Greek government, European officials plan billions in new social cuts
Alex Lantier and John Vassilopoulos
27 July 2012
Greek officials met with European Commission (EC) President José Manuel Barroso and international financial officials yesterday to discuss a new round of budget cuts worth 11.5 billion euros (US$14.4 billion) in 2013-2014.
These cuts, amounting to over 5 percent of Greece’s Gross Domestic Product (GDP), will devastate a Greek economy already bled white by repeated waves of social cuts over the last three years. The Labor Ministry budget is to contract by €5 billion, largely at the expense of pensions.
Greece’s devastated public hospital system faces another €300 million in cuts. Health minister Andreas Lykourentzos was forced to deny reports that Athens plans to impose a mandatory €1,500 upper limit on health spending per patient in Greece.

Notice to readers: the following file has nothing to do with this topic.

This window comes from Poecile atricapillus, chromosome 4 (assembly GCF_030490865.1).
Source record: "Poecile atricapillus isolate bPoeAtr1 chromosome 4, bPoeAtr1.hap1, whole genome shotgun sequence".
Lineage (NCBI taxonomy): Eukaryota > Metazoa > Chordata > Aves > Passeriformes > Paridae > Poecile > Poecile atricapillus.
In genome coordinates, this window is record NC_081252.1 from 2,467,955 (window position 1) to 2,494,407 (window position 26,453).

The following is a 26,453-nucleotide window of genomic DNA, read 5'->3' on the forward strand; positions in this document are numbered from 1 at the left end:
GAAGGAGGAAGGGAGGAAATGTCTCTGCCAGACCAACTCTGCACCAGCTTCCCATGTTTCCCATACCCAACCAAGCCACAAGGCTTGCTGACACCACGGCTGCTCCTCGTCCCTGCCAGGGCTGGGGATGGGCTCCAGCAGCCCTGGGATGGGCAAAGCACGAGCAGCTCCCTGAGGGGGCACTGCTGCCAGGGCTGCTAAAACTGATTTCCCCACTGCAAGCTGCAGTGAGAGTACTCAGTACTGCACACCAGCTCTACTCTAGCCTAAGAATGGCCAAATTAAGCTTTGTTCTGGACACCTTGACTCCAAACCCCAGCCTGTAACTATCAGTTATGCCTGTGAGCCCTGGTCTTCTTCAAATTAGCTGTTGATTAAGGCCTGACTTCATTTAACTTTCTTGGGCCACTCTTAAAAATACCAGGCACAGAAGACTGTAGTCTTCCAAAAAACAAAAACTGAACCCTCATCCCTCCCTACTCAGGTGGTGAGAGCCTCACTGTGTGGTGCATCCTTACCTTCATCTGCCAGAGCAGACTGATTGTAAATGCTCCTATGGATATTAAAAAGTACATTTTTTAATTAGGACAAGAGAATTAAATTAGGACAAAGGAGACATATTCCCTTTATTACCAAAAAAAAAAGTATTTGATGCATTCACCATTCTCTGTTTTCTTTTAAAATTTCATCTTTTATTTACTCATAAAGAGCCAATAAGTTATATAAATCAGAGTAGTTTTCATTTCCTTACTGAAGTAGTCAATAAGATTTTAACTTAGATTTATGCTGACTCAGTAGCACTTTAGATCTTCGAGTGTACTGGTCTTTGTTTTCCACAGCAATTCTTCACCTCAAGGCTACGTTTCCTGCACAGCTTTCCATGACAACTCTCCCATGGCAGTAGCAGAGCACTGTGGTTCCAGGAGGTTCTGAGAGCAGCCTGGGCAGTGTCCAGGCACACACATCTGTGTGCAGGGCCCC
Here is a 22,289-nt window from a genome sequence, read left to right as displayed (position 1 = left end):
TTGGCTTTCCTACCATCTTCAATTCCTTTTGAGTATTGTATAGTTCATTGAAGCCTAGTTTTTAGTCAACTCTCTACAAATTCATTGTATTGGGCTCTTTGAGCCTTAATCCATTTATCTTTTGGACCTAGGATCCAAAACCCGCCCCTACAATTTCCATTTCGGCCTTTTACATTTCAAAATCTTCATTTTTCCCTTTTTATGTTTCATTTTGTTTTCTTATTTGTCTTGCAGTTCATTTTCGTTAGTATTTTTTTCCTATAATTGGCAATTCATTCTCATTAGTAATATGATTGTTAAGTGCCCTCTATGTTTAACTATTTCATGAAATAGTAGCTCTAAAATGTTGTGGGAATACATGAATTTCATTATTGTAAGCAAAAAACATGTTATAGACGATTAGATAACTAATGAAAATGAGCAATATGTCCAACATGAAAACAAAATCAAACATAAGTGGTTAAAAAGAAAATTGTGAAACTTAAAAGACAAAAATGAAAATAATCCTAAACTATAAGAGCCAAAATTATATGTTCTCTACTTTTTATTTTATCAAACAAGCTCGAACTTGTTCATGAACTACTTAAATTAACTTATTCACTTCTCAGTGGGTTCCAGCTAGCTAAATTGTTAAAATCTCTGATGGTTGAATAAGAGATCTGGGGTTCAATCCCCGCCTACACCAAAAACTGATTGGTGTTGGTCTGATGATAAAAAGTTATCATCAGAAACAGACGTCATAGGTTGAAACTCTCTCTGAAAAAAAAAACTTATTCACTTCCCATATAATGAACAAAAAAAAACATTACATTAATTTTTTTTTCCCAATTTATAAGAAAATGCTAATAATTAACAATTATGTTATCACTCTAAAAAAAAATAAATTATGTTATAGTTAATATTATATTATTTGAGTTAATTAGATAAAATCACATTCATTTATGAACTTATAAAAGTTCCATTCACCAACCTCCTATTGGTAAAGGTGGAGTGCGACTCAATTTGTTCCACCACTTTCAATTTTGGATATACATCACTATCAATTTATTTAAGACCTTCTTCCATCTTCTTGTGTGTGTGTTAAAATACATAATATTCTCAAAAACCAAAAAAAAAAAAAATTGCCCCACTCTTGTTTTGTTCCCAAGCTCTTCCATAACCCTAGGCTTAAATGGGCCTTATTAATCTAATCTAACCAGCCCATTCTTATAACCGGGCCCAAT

Relative to the size of Greece’s economy, these cuts are massive; corresponding amounts would be $802 billion in the United States, £82 billion in Britain, or €136 billion in Germany. They come on top of the deepest economic contraction in Greece since the Nazi occupation of that country; most workers have lost 30 to 50 percent of their wages and benefits. Reports earlier this year suggested that roughly 30 percent of Greece’s population is forced to rely on street clinics for health care.